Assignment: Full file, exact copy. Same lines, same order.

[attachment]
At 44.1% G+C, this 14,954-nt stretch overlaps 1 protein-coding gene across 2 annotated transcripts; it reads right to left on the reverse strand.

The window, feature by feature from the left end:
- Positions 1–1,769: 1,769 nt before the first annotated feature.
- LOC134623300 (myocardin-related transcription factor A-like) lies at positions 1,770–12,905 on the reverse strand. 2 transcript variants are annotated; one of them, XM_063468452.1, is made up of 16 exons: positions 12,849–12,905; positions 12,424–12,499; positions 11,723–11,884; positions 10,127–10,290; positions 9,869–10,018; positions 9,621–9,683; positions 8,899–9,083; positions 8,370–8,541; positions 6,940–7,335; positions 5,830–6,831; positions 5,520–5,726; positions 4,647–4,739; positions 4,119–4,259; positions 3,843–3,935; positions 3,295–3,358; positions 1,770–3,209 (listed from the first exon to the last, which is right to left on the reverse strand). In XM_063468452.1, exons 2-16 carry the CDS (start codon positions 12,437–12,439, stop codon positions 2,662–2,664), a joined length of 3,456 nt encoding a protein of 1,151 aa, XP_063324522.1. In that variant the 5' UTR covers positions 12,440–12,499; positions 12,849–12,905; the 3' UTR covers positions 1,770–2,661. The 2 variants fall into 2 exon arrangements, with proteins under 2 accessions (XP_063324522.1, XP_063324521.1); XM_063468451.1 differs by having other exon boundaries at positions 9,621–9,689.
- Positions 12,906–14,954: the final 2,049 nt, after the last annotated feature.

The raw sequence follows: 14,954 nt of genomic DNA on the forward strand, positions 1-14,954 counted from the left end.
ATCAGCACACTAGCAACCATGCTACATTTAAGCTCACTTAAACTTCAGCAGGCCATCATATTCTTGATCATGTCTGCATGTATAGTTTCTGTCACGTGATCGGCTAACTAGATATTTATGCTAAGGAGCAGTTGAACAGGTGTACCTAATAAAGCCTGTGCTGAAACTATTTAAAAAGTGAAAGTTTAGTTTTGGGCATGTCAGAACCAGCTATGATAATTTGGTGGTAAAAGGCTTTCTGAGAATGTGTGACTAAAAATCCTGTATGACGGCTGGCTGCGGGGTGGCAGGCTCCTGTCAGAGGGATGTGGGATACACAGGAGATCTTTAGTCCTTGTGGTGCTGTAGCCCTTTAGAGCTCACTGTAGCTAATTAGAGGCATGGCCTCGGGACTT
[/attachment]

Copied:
At 44.1% G+C, this 14,954-nt stretch overlaps 1 protein-coding gene across 2 annotated transcripts; it reads right to left on the reverse strand.

The window, feature by feature from the left end:
- Positions 1–1,769: 1,769 nt before the first annotated feature.
- LOC134623300 (myocardin-related transcription factor A-like) lies at positions 1,770–12,905 on the reverse strand. 2 transcript variants are annotated; one of them, XM_063468452.1, is made up of 16 exons: positions 12,849–12,905; positions 12,424–12,499; positions 11,723–11,884; positions 10,127–10,290; positions 9,869–10,018; positions 9,621–9,683; positions 8,899–9,083; positions 8,370–8,541; positions 6,940–7,335; positions 5,830–6,831; positions 5,520–5,726; positions 4,647–4,739; positions 4,119–4,259; positions 3,843–3,935; positions 3,295–3,358; positions 1,770–3,209 (listed from the first exon to the last, which is right to left on the reverse strand). In XM_063468452.1, exons 2-16 carry the CDS (start codon positions 12,437–12,439, stop codon positions 2,662–2,664), a joined length of 3,456 nt encoding a protein of 1,151 aa, XP_063324522.1. In that variant the 5' UTR covers positions 12,440–12,499; positions 12,849–12,905; the 3' UTR covers positions 1,770–2,661. The 2 variants fall into 2 exon arrangements, with proteins under 2 accessions (XP_063324522.1, XP_063324521.1); XM_063468451.1 differs by having other exon boundaries at positions 9,621–9,689.
- Positions 12,906–14,954: the final 2,049 nt, after the last annotated feature.

The raw sequence follows: 14,954 nt of genomic DNA on the forward strand, positions 1-14,954 counted from the left end.
ATCAGCACACTAGCAACCATGCTACATTTAAGCTCACTTAAACTTCAGCAGGCCATCATATTCTTGATCATGTCTGCATGTATAGTTTCTGTCACGTGATCGGCTAACTAGATATTTATGCTAAGGAGCAGTTGAACAGGTGTACCTAATAAAGCCTGTGCTGAAACTATTTAAAAAGTGAAAGTTTAGTTTTGGGCATGTCAGAACCAGCTATGATAATTTGGTGGTAAAAGGCTTTCTGAGAATGTGTGACTAAAAATCCTGTATGACGGCTGGCTGCGGGGTGGCAGGCTCCTGTCAGAGGGATGTGGGATACACAGGAGATCTTTAGTCCTTGTGGTGCTGTAGCCCTTTAGAGCTCACTGTAGCTAATTAGAGGCATGGCCTCGGGACTT